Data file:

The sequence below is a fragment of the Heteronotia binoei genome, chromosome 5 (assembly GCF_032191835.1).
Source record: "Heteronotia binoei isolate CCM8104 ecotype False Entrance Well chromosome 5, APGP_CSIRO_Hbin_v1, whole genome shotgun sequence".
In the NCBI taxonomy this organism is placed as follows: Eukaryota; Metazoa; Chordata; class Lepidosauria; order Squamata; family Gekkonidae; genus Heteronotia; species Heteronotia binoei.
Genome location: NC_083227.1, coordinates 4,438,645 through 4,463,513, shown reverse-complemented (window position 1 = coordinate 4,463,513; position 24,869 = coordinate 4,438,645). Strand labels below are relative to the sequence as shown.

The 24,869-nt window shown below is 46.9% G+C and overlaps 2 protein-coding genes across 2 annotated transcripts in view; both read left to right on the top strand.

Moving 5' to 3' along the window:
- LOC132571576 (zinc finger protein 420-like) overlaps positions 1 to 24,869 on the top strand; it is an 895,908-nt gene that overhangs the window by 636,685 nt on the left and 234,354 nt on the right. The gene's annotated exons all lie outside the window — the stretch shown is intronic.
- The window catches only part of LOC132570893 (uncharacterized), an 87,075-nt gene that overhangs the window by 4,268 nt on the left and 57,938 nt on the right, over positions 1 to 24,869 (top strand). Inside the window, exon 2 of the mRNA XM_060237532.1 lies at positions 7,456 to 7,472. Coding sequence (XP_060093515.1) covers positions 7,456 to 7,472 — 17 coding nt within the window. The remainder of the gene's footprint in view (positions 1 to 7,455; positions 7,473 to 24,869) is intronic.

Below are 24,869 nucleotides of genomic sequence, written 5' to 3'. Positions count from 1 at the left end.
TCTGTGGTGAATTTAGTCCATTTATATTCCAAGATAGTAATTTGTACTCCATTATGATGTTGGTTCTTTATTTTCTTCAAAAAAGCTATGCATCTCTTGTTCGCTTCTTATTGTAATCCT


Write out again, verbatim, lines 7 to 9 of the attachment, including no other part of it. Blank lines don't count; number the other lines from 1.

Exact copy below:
- LOC132571576 (zinc finger protein 420-like) overlaps positions 1 to 24,869 on the top strand; it is an 895,908-nt gene that overhangs the window by 636,685 nt on the left and 234,354 nt on the right. The gene's annotated exons all lie outside the window — the stretch shown is intronic.
- The window catches only part of LOC132570893 (uncharacterized), an 87,075-nt gene that overhangs the window by 4,268 nt on the left and 57,938 nt on the right, over positions 1 to 24,869 (top strand). Inside the window, exon 2 of the mRNA XM_060237532.1 lies at positions 7,456 to 7,472. Coding sequence (XP_060093515.1) covers positions 7,456 to 7,472 — 17 coding nt within the window. The remainder of the gene's footprint in view (positions 1 to 7,455; positions 7,473 to 24,869) is intronic.

Below are 24,869 nucleotides of genomic sequence, written 5' to 3'. Positions count from 1 at the left end.